Covey Jencks grew up in Odessa, Texas. After college, he joined the Army, attended law school, clerked on the Fifth Circuit, and suffered a stint at a DC law firm. He quits a life of white privilege to return home to solve the mysterious 1979 murder of Freddie Johnson, a black employee at Covey’s family business. Her life matters to Covey.
For cover, Covey opens a small firm filled with big characters. Eventually another black woman reenters his life to become Covey’s crime-solving partner. Mexican gangs, Boston mobsters, and racist cops complicate but do not derail the successful investigation.
What members say
Will Covey's Story Continue?
Covey Jencks was my second audiobook and I’m glad it was. It was highly enjoyable to listen to especially after about the mid-point of the story. Shelton Williams crafted a deep mystery surrounding an old murder that intertwined a fast-paced story around a various cast of characters. As the story goes Covey, who left Odessa to become a lawyer, had been haunted by someone’s murder when he was a boy. The driving force of his move back to his hometown was to find out who actually committed the murder.
For the narration perspective, the reading of the front book material caught me off guard, as well as the story being read by a woman given the lead character was a male. After listening to the first few chapters that became a moot point. Kathy James carried the story well even given some mispronunciations. I found the reading speed of 1.25x to be best to listen to this book.
My initial thought was how can a small book of fewer than 165 pages have seventy-four chapters? I’ve always been chided by having small chapters in my own writing. As the audiobook progressed the small chapters made sense and soon I realized that each chapter stood on its own and lead into the next chapter.
What I picked up on during this reading was the many aspects of historical authenticity Shelton used to tell this story. From how some Texas towns had areas known as “The Flats”, to Underwood’s Restaurant, to how cars used to be washed, to the lone Mode O’Day store – this story could indeed have been nonfiction. Even though Shelton made mention for using the language he did, that factual language is what carried the story with even more legitimacy. Also loved that the author incorporated one of my favorite movie characters, Keyser Söze from the movie “The Usual Suspects.” Towards the end of this story, the description reference became perfect for the character situation solving this murder.
Then there are the last few words of the book… making me wonder if indeed the story of Covey will continue!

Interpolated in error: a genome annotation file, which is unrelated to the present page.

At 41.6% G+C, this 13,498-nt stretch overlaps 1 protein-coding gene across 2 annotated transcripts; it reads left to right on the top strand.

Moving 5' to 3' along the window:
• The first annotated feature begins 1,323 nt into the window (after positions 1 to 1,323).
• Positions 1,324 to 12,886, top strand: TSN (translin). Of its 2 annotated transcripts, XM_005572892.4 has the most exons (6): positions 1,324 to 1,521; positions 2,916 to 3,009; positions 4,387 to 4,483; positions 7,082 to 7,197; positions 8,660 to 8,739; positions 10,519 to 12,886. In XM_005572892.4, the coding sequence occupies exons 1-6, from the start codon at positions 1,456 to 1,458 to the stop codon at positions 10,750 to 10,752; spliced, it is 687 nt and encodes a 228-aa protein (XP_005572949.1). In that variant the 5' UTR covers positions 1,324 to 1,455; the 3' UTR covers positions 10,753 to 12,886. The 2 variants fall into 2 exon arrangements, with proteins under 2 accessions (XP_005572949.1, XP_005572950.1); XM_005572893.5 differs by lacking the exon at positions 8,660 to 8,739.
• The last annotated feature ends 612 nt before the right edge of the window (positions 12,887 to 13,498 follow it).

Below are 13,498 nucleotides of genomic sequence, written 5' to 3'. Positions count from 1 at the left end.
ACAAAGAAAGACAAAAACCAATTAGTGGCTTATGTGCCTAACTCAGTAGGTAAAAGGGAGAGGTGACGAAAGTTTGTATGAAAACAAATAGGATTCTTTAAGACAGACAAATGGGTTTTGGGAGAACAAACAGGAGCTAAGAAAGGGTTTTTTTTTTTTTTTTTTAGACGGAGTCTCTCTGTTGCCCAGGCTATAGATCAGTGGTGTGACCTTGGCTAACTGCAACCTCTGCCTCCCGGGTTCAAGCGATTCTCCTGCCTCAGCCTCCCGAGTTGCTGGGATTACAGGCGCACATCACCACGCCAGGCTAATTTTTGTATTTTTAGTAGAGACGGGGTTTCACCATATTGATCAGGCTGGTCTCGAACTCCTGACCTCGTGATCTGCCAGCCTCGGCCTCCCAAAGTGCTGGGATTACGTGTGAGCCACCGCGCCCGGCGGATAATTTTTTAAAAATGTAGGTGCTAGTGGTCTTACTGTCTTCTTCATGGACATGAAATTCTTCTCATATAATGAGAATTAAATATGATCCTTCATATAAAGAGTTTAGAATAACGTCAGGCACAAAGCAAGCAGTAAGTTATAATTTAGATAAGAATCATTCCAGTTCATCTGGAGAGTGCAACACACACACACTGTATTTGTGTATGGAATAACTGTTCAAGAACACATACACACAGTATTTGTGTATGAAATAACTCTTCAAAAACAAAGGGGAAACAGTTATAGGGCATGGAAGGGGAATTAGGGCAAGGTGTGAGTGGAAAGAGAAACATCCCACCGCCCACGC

- Lorilei Gonzales
Not your typical whodunit
Welcome to my first ever audio book review! I'm really excited to share my thoughts on Covey Jencks. Within the first few seconds, I was laughing because I was pronouncing Covey with a long "O" sound. So you can see that I am someone who could definitely benefit from listening to audio books more often.
One thing I noticed several minutes into this audio book is that all the normal front of the book stuff (title page, publishing information, foreword, etc.) was treated as individual chapters. So when you looked at your listening device, chapter 7 was when chapter 1 of the book actually began. I wish the company that put together the audio book could or would have used some other naming convention so that the chapter numbers actually matched up.
Narrator: At first I was a little confused with the choice of Kathy James as narrator, but I feel like it might have had to do with what was discussed in the foreword. This book contains all types of characters and the diversity extends beyond the normal racial categories to include cisgender individuals as well. So I think that Williams wanted to liberate us of our assumption as to what Covey Jencks would sound like. James was a good choice for keeping us on neutral footing. She has a very soothing voice with very precise diction, sort of like Siri. It takes her about a chapter or two to hit her stride, but it feels satisfying to hear her personality shine through. And though I tried to break the confines of my bias on gender roles, I couldn't help but smile every time that pretty voice cursed or talked about lewd behavior. Side note: I truly hope that Ms. James narrates some of those children's books intended for adult audiences in the future. Lastly, kudos to anyone who can read AIM messages without me fast forwarding.
Story: I can't praise this story enough. I was able to invest myself into every character, especially when it came to Covey and Freddie. I liked hearing about Covey's upbringing and just appreciated his sense of humor all around. I have a feeling that Williams has a bit of Covey in him because that character just felt so natural. I liked the many layers of Ms. Freddie as well and was glad to get to know her through the various flashbacks. Odessa was sort of its own character for me also because who knew about the seedy underground during that time period? I have never been to Odessa but I had imagined a sleepy town where there's one bar and one police officer to break up the occasional drunken brawl. But I guess that there would have to be more to a place for Covey to come back from a high power attorney position in Washington, D.C.